One of the most common theft crimes committed in Connecticut is shoplifting. Not only does this offense involve taking merchandise from a retail store without paying for it, but shoplifting also means discarding security devices attached to items, altering the item’s price tag, or putting the item in another packaging to make it cheaper.
The penalties for shoplifting in Connecticut are quite harsh. Whether a person faces misdemeanor or felony charges depend on the dollar value of the stolen merchandise.
The following are levels of theft under state law:
- Sixth-degree larceny – If the value of the stolen item is $500 or less, shoplifting is a Class C misdemeanor, punishable by a jail sentence for up to three months and a maximum $500 fine.
- Fifth-degree larceny – If the value of the stolen item is between $500 and $1,000, shoplifting is a Class B misdemeanor, which carries a jail term of up to six months and a maximum $1,000 fine.
- Fourth-degree larceny – If the value of the stolen item is between $1,000 and $2,000, shoplifting is a Class A misdemeanor, punishable by a jail sentence of up to one year and a maximum $2,000 fine.
- Third–degree larceny – If the value of the stolen item is between $2,000 and less than $10,000, shoplifting is a Class D felony, which carries a prison term of up to five years and a maximum $5,000 fine.
- Second–degree larceny – If the value of the stolen item is between $10,000 and less than $20,000, shoplifting is a Class C felony, punishable by a prison sentence of up to 10 years and a maximum $10,000 fine.
- First–degree larceny – If the value of the stolen item is over $20,000, shoplifting is a Class B felony, which carries a prison term of up to 20 years and a maximum $15,000 fine.
Furthermore, a shoplifting conviction can also result in the defendant being held civilly liable to the store or merchandise owner for damages. This means you could be responsible for paying the full value of the stolen time (if damaged and unsellable), any financial losses suffered by the store owner, and paying the store or merchandise owner’s attorney fees and court costs.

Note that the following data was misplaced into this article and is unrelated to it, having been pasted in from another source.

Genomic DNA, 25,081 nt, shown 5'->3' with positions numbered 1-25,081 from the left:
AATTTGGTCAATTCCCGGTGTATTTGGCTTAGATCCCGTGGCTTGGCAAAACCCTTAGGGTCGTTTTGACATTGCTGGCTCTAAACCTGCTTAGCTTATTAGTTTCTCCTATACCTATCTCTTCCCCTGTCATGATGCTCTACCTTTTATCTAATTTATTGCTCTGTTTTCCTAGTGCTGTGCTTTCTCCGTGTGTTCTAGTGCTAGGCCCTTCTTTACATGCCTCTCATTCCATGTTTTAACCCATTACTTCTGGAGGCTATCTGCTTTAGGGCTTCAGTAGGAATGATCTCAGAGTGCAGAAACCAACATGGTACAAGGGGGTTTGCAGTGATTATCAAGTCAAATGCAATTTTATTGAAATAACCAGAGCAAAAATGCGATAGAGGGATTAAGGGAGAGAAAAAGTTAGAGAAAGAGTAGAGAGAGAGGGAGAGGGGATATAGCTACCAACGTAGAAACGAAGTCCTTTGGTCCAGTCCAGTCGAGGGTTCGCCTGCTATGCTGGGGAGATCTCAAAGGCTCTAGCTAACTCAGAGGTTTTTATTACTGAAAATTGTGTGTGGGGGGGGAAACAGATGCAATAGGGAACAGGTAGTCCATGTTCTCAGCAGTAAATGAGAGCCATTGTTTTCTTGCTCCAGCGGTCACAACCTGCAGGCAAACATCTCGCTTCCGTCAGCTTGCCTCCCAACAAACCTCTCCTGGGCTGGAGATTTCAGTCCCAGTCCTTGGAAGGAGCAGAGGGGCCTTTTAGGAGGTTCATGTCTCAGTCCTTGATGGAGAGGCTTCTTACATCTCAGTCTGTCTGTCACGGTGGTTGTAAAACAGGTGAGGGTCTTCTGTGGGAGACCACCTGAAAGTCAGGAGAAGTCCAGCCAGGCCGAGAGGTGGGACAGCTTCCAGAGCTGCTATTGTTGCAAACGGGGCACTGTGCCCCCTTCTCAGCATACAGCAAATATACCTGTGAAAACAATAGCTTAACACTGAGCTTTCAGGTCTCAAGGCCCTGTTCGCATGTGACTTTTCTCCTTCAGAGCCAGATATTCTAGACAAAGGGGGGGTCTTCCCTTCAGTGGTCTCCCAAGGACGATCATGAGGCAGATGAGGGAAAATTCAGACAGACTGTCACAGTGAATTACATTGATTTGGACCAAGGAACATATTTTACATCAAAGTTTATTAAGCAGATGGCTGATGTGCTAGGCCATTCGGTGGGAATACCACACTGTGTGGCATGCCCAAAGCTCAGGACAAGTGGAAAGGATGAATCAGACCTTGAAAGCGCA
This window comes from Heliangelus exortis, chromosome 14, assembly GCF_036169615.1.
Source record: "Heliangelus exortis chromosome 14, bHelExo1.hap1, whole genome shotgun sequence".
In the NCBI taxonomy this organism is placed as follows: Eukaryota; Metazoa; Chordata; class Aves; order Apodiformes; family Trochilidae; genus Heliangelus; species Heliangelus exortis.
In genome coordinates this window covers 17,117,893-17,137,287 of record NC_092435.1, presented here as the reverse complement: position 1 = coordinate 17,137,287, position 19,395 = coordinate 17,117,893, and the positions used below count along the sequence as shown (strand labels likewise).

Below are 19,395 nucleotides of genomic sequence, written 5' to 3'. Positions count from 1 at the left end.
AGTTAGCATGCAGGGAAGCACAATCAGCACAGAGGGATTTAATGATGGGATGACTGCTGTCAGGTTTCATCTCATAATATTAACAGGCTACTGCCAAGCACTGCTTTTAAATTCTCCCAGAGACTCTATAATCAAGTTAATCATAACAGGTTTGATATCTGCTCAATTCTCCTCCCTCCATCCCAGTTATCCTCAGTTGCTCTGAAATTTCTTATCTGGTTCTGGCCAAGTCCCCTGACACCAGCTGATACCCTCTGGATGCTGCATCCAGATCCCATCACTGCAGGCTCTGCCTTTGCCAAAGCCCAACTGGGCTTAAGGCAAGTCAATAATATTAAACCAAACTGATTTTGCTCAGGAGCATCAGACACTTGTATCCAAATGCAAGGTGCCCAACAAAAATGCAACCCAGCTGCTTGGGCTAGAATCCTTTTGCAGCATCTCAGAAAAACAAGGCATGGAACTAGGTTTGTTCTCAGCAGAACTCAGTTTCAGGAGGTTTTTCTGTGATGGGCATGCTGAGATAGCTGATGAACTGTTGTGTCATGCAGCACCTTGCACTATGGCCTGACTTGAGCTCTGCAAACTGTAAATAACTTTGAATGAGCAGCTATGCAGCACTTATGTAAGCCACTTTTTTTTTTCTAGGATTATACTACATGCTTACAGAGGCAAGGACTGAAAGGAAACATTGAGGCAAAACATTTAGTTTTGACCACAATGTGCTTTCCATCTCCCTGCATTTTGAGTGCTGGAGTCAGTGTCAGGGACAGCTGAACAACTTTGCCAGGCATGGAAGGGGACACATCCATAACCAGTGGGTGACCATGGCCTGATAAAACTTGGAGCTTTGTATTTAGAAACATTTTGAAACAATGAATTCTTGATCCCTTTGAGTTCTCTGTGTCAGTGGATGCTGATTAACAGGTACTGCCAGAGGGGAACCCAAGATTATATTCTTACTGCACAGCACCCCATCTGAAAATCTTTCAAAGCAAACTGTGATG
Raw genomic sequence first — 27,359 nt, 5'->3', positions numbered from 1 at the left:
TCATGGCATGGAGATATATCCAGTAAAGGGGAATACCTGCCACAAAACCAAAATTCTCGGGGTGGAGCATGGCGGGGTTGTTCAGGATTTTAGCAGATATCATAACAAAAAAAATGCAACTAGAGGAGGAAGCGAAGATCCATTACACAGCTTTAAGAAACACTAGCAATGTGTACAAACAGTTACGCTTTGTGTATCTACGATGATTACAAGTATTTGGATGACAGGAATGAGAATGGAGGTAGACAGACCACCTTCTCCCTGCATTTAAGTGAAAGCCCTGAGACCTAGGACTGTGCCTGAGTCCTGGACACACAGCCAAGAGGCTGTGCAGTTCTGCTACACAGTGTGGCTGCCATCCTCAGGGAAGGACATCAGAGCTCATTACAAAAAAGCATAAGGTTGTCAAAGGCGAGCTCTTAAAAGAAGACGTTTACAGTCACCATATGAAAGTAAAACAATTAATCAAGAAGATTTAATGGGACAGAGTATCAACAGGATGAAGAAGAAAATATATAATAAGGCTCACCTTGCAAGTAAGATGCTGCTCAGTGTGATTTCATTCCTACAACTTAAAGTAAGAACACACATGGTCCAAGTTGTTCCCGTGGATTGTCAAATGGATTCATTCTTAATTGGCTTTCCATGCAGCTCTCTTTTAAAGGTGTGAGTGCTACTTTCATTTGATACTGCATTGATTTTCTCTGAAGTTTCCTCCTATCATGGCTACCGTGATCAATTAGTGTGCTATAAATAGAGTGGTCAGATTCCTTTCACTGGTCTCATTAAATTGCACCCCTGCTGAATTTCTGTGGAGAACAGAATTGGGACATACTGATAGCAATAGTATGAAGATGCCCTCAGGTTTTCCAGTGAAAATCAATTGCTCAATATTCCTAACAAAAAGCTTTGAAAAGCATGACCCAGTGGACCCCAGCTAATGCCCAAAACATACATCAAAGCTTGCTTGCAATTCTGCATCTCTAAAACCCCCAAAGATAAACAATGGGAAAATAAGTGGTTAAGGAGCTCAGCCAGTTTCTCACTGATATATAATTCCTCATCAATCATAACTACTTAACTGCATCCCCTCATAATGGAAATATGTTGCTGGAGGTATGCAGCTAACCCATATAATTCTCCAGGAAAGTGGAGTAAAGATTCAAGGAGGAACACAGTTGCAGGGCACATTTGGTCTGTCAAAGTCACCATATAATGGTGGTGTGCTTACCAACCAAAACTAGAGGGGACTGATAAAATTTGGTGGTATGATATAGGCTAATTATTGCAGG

However, many shoplifting criminals are minors. Juvenile courts have different penalties compared to adult criminal courts.
The following are the potential shoplifting penalties for Connecticut juvenile offenders:
- Probation – Lasting up to six months, the terms of probation include frequently reporting to a probation officer, staying in school, and obeying parents and other authority figures.
- Restitution – A juvenile shoplifting offender could be ordered to pay restitution to the store or merchandise owner.
- Diversion – A diversion program often includes enrolling in an education program, maintaining a certain GPA, performing community work, or other requirements. Upon completion of the diversion program, the juvenile will avoid a formal court proceeding.
- Confinement – If a juvenile is a repeat offender, he/she may be ordered to a juvenile detention facility or weekend detention program.
- Parental release – If it is a minor’s first offense, a juvenile court could simply choose to release the child to his/her parent.